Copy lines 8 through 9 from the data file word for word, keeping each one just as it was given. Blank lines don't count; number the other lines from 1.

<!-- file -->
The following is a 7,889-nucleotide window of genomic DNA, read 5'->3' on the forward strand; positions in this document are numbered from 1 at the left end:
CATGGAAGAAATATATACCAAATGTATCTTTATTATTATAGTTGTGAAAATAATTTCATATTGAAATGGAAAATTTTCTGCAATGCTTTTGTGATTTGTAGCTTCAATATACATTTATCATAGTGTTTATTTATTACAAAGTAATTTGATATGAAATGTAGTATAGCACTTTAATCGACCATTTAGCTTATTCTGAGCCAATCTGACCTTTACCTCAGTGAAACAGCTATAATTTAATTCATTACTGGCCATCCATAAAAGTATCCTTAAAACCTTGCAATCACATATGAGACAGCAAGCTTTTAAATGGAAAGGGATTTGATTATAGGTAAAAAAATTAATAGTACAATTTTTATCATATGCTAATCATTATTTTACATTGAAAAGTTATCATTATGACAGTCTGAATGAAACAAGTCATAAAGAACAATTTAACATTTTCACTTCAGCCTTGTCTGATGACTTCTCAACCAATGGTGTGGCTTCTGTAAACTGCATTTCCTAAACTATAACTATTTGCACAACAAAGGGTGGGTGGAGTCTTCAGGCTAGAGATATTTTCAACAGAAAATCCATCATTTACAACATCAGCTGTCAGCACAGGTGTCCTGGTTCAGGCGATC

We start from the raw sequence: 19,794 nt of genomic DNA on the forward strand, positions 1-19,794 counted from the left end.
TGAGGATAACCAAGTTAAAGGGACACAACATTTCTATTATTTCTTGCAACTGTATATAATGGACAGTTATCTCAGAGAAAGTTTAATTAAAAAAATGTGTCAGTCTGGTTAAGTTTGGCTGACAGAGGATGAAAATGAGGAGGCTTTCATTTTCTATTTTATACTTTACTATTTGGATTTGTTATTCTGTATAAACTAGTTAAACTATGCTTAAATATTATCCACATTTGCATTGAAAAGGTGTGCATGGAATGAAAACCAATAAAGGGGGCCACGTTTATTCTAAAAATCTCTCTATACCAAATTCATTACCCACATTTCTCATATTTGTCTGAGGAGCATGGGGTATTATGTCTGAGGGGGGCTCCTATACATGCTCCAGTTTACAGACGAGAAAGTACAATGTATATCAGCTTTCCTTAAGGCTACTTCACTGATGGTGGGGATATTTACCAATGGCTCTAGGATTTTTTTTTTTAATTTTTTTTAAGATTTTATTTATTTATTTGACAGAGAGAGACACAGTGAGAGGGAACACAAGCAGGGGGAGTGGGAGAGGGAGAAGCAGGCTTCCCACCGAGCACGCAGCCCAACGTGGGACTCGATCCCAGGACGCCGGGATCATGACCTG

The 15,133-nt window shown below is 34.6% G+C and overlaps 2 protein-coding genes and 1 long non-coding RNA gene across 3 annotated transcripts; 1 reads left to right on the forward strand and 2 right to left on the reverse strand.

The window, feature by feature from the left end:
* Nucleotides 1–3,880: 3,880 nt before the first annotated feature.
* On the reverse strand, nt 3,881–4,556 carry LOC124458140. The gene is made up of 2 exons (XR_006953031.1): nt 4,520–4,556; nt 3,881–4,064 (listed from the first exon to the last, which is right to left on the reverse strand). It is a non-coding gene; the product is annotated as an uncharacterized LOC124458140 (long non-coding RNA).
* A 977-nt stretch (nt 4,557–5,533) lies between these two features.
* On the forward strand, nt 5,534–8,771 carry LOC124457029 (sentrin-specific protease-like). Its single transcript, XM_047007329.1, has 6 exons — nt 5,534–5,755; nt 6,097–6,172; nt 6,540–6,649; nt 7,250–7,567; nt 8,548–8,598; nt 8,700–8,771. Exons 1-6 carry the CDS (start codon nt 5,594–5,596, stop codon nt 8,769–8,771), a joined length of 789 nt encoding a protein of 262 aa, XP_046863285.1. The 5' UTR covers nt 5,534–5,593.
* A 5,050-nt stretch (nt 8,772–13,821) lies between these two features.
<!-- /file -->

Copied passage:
* On the reverse strand, nt 3,881–4,556 carry LOC124458140. The gene is made up of 2 exons (XR_006953031.1): nt 4,520–4,556; nt 3,881–4,064 (listed from the first exon to the last, which is right to left on the reverse strand). It is a non-coding gene; the product is annotated as an uncharacterized LOC124458140 (long non-coding RNA).
* A 977-nt stretch (nt 4,557–5,533) lies between these two features.